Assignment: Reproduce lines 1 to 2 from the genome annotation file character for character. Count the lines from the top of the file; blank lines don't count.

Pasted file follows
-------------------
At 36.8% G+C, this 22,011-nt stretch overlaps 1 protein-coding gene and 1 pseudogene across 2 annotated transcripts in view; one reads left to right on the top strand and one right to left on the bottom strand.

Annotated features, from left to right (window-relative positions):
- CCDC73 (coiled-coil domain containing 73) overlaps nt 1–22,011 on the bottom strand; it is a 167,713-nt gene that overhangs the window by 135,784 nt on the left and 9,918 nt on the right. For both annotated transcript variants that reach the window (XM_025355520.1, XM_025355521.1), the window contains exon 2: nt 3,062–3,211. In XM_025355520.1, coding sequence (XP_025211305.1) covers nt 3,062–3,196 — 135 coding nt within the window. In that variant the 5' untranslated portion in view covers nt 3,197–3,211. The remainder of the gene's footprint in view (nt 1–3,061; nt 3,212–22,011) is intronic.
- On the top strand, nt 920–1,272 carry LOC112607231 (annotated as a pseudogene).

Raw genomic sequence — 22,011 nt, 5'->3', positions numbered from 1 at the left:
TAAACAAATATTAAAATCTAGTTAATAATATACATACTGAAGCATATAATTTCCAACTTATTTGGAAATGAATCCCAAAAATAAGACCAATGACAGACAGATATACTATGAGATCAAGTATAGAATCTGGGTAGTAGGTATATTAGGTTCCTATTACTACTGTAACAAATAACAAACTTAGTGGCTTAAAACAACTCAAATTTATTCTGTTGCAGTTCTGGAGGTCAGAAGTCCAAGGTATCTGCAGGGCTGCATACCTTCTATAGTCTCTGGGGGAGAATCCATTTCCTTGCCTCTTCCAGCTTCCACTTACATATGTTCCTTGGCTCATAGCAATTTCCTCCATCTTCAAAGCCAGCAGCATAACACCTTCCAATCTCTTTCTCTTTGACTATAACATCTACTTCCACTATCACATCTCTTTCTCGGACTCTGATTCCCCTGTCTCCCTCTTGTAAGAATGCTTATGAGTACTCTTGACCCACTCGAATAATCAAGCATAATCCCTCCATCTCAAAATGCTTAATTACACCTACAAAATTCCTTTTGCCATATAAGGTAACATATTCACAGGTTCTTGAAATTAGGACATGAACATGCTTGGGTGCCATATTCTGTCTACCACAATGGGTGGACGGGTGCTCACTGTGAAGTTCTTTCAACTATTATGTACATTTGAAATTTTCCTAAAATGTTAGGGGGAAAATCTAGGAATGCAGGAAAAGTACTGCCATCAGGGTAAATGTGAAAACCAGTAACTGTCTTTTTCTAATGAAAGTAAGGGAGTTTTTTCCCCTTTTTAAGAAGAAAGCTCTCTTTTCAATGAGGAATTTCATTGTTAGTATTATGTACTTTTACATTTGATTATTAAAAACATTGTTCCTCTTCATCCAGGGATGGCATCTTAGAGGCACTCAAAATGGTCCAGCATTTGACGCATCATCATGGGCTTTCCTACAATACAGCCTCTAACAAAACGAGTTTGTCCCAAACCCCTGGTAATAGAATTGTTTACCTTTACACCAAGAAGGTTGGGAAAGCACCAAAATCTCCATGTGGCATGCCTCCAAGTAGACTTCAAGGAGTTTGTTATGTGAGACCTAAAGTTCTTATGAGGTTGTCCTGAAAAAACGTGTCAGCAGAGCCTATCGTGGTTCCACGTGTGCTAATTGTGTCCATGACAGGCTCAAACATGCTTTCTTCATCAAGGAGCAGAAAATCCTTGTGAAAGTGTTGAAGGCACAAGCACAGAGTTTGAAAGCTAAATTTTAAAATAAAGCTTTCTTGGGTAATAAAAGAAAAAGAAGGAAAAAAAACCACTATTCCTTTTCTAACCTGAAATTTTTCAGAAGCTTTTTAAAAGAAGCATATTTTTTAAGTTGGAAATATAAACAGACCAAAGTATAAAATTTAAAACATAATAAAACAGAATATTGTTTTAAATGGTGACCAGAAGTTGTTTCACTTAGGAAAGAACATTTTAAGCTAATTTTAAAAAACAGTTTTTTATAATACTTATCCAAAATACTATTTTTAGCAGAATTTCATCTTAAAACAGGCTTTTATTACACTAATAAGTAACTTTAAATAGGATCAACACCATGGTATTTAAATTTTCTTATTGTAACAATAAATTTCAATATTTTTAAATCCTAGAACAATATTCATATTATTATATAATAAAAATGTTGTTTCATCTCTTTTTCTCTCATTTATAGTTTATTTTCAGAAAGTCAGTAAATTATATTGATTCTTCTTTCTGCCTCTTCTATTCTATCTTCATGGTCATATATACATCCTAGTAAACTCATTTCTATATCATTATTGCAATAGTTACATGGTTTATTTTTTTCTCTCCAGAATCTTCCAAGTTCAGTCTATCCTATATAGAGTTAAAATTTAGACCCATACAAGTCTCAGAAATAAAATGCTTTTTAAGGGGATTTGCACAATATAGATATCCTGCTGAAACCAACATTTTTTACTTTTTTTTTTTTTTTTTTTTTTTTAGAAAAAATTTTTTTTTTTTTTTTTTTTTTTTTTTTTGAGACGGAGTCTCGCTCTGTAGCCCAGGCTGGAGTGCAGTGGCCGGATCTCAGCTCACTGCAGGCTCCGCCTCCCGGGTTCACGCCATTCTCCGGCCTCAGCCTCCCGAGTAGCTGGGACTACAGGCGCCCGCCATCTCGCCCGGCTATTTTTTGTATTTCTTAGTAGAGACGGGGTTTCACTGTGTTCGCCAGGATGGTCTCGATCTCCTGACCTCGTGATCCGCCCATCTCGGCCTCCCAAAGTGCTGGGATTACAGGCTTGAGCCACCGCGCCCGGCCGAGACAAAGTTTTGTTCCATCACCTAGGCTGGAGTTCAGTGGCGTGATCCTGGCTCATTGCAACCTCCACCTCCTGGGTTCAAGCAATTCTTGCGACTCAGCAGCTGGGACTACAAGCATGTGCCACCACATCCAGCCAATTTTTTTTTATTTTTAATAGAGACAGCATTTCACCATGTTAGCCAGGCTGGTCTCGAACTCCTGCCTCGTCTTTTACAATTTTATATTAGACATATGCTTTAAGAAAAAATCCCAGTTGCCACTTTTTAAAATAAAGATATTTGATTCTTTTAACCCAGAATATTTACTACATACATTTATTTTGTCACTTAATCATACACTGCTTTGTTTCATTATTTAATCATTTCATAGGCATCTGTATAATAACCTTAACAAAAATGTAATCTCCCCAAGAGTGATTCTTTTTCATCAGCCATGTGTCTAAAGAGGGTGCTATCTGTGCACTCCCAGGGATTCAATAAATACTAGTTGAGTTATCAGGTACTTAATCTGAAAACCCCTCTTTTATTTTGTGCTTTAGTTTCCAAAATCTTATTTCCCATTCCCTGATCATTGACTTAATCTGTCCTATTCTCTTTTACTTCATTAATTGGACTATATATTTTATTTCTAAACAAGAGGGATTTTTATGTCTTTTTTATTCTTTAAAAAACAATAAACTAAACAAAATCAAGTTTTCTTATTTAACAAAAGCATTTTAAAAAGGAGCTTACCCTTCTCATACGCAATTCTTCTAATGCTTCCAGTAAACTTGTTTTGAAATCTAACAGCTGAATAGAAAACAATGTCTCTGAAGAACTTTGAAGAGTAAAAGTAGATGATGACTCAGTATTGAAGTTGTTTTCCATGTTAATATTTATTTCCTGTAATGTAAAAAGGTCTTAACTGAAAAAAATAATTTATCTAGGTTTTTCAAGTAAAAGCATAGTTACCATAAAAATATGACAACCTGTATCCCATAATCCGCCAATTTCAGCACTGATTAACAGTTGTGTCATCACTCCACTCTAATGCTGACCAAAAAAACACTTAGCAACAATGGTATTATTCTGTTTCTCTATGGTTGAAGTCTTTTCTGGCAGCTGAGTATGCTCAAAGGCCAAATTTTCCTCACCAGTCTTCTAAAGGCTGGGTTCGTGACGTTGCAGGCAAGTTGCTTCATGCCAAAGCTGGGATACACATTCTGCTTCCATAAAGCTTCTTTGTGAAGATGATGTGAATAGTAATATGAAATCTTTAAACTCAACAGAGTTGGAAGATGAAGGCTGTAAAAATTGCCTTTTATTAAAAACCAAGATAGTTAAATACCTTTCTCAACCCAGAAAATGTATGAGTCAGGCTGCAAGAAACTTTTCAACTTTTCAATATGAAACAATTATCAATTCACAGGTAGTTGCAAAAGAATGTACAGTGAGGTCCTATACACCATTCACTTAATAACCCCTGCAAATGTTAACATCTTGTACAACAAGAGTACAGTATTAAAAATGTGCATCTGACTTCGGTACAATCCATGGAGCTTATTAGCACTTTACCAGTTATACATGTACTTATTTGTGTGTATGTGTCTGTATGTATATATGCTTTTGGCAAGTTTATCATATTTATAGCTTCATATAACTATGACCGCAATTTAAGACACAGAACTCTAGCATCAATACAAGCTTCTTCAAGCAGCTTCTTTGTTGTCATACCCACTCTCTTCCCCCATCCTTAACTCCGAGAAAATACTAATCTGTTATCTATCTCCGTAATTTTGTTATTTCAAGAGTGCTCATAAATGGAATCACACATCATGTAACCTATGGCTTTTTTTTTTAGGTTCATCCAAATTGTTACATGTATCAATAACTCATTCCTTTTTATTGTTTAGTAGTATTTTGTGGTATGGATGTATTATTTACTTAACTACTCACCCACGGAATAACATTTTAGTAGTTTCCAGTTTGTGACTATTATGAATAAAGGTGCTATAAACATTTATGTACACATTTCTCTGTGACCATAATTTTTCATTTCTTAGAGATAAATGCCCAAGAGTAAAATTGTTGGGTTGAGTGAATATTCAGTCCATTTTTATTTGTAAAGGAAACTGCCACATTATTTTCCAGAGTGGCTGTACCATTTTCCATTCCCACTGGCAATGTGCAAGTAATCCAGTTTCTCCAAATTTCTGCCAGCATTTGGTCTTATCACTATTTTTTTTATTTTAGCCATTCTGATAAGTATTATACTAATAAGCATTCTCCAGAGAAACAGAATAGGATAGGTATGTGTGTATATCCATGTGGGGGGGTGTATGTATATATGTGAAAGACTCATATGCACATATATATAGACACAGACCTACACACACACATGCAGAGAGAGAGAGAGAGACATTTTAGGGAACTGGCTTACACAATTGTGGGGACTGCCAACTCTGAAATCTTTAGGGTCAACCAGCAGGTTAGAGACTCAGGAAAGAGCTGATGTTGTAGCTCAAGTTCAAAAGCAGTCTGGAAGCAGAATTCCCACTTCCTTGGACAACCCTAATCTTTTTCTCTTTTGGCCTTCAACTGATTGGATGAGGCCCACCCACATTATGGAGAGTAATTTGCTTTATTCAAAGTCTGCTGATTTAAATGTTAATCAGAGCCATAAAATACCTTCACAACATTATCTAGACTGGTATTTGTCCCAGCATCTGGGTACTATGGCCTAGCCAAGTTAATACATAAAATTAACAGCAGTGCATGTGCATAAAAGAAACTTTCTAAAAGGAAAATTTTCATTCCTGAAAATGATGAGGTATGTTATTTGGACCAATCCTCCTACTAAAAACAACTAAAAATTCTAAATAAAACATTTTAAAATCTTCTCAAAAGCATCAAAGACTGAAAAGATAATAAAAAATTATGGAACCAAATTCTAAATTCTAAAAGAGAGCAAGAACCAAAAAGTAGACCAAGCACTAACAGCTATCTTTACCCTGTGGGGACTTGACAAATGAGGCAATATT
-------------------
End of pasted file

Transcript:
At 36.8% G+C, this 22,011-nt stretch overlaps 1 protein-coding gene and 1 pseudogene across 2 annotated transcripts in view; one reads left to right on the top strand and one right to left on the bottom strand.

Annotated features, from left to right (window-relative positions):